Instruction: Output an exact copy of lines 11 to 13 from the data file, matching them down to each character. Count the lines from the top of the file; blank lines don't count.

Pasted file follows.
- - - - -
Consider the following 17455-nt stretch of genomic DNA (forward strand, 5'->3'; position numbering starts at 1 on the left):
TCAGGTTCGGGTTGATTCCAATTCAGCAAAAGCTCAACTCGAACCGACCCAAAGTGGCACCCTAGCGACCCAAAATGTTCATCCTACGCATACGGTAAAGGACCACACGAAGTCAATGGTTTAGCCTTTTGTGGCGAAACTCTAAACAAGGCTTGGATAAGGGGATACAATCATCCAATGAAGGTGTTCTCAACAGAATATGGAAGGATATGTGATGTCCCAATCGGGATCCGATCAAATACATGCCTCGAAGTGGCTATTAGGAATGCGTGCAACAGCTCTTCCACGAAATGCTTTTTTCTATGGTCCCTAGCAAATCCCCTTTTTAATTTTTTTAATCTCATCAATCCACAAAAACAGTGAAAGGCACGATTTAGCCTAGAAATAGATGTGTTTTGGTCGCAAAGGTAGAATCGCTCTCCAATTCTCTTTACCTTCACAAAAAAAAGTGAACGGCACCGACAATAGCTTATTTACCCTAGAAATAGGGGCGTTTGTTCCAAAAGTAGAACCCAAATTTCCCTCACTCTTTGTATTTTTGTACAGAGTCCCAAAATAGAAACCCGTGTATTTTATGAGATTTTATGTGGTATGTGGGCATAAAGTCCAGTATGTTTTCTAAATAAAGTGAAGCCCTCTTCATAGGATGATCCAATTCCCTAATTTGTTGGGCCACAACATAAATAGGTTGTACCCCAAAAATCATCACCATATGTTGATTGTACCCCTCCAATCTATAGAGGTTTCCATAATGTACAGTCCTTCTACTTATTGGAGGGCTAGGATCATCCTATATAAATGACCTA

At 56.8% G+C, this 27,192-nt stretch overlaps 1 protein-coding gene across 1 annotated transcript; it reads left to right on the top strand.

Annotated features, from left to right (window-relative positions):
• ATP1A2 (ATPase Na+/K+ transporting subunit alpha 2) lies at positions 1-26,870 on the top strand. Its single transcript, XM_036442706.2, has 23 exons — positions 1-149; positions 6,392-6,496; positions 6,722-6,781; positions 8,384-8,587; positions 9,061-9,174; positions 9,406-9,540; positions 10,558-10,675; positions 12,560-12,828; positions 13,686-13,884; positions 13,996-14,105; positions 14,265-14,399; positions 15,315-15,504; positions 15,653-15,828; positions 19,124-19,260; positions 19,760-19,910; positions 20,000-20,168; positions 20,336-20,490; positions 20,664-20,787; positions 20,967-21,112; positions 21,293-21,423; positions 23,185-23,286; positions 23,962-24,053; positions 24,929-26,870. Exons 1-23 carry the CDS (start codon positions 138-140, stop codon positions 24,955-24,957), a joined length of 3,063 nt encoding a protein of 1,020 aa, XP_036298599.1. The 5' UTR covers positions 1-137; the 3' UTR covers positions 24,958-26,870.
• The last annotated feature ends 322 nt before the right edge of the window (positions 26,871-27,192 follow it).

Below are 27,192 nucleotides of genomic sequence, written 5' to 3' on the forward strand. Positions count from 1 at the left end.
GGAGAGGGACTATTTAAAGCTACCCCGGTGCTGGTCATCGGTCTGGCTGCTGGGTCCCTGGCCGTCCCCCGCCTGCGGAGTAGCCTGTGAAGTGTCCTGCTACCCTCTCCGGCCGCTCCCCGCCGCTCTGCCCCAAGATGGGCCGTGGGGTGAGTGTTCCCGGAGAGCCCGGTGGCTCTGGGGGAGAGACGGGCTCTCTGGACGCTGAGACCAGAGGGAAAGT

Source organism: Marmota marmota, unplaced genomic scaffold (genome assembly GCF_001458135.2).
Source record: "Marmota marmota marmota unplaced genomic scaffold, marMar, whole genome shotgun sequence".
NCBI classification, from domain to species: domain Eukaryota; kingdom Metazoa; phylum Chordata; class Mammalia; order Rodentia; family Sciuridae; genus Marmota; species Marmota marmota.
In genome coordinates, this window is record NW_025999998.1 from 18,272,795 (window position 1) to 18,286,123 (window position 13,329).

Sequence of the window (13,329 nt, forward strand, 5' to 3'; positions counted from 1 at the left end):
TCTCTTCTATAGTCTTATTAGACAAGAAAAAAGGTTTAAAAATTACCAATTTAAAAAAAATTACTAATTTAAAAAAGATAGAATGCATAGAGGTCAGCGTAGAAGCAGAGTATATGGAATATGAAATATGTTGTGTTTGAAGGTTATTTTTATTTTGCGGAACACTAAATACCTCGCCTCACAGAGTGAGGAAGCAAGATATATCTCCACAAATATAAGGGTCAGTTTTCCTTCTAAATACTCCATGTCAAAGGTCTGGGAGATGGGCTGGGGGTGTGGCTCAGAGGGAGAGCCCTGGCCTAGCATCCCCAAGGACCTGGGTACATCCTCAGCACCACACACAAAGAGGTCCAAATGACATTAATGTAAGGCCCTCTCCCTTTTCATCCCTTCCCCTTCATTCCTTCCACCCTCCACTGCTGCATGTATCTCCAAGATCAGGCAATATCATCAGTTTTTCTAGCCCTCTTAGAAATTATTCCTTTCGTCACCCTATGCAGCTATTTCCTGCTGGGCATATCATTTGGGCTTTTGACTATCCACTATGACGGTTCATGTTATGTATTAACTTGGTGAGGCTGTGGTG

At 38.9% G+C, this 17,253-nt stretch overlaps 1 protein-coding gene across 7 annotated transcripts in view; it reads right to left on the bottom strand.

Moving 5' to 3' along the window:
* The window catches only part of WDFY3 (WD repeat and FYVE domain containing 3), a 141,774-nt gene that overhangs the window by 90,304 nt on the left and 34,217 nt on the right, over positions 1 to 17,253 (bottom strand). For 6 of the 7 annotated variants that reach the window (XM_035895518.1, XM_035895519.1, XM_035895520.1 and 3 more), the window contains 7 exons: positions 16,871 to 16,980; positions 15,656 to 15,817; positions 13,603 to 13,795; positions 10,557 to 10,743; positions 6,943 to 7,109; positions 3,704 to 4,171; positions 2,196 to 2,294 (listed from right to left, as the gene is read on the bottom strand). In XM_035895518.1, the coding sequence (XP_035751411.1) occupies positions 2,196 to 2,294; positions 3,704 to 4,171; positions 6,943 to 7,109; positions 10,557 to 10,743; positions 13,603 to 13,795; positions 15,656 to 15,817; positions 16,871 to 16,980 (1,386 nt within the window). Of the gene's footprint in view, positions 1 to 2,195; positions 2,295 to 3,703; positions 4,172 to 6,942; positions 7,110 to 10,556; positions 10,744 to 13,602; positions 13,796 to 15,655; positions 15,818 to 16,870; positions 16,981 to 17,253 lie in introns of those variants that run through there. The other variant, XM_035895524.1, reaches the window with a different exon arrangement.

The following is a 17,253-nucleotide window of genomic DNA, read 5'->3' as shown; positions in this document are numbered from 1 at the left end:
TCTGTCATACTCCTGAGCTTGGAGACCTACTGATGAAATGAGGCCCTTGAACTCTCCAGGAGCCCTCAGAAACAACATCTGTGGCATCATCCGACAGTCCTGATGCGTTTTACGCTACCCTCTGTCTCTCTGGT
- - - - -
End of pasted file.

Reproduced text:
NCBI classification, from domain to species: domain Eukaryota; kingdom Metazoa; phylum Chordata; class Mammalia; order Rodentia; family Sciuridae; genus Marmota; species Marmota marmota.
In genome coordinates, this window is record NW_025999998.1 from 18,272,795 (window position 1) to 18,286,123 (window position 13,329).

Sequence of the window (13,329 nt, forward strand, 5' to 3'; positions counted from 1 at the left end):